i’m back from my annual week at the beach. our accommodations were alongside a marsh which stretched from the house to the edisto river. what an amazing view. especially at sunset. each evening, when the tide was high, the channels into the marsh would fill up and overflow, bringing water to within yards of the house.
it was my favorite time of day.
i especially loved watching the seagulls. not the ones that you find roaming the parking lots of suburban shopping centers – how the heck did they ever wind up here, anyway?! no these were the black-headed variety. during the early evening, they would fly back and forth over the rising marsh waters, looking for food. day by day i watched their flights expectantly, waiting for a swoop or a dive that would result in one of them rising skyward with a fine catch of fish in its talons. or maybe a crab or some other small sea creature. but it never happened. not once did i ever see a single gull emerge from the water with something to eat. in fact, i never saw one even touch the water. heck, maybe they weren’t looking for food. maybe it was just aeronautical calisthenics. who knows. but i’m betting they were grocery shopping.
now, i didn’t watch for hours on end, and i didn’t worry about them. i wondered, yes.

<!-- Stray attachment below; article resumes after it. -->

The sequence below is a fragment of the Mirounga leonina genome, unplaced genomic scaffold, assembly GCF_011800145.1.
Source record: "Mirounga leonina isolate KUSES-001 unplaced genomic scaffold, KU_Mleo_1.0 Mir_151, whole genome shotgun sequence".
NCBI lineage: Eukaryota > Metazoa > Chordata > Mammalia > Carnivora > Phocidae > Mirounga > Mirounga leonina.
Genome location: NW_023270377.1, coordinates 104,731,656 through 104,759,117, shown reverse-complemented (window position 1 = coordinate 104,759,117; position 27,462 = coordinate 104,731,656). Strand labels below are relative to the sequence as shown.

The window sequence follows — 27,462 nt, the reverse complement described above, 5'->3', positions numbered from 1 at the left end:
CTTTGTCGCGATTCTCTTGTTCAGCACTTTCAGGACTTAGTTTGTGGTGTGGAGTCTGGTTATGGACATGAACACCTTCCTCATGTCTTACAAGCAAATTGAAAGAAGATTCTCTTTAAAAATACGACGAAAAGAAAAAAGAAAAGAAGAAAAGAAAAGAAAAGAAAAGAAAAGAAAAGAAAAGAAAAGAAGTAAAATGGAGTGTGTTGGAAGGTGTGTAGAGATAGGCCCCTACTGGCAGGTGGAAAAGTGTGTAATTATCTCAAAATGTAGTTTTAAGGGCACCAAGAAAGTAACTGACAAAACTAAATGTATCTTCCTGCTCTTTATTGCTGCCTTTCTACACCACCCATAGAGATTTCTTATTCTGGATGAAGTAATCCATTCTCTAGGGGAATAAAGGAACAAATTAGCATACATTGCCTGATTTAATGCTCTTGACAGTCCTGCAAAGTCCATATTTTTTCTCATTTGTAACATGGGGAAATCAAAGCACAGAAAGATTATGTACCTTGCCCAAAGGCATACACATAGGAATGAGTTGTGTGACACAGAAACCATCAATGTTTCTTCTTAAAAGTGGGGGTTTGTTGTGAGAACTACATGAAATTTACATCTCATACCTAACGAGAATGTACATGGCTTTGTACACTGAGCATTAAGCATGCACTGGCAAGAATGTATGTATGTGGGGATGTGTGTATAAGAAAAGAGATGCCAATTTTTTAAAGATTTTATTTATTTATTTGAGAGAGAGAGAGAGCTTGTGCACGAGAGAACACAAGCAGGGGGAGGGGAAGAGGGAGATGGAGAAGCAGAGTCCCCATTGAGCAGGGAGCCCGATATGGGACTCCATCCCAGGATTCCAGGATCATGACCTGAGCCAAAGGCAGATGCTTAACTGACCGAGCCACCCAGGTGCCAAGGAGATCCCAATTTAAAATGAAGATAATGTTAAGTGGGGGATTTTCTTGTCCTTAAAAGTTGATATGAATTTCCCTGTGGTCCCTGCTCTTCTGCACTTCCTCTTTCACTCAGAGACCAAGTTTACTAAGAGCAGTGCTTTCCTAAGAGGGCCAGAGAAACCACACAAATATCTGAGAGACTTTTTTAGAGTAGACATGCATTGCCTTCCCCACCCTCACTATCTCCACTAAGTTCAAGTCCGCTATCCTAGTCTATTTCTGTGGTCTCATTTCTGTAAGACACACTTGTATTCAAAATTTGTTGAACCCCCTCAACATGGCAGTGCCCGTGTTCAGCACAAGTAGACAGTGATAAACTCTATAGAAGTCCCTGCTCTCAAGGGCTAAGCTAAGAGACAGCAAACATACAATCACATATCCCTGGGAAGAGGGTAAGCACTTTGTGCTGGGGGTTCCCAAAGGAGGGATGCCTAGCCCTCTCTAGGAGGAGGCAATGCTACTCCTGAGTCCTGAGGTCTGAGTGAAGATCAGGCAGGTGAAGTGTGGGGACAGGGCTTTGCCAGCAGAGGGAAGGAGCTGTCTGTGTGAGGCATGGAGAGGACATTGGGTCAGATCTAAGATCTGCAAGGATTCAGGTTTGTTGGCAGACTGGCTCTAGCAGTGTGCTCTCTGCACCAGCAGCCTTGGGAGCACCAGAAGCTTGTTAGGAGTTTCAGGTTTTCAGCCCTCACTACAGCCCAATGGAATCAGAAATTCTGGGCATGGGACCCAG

but i also remembered something…
look at the birds. they don’t plant or harvest or store food in barns, for your heavenly Father feeds them.
Jesus said that, in matthew 6.26. it was part of a larger lesson:
“that is why I tell you not to worry about everyday life—whether you have enough food and drink, or enough clothes to wear. isn’t life more than food, and your body more than clothing? look at the birds. they don’t plant or harvest or store food in barns, for your heavenly Father feeds them. and aren’t you far more valuable to him than they are? can all your worries add a single moment to your life? (matthew 6.25-27, NLT)
not a new lesson, i know, but definitely one to be reminded of. especially now, with the economic conditions and all that. but more than a statement about the economy, it’s a statement about God. rather than launch into anything deeper, i’ll leave it with you.
give it some thought.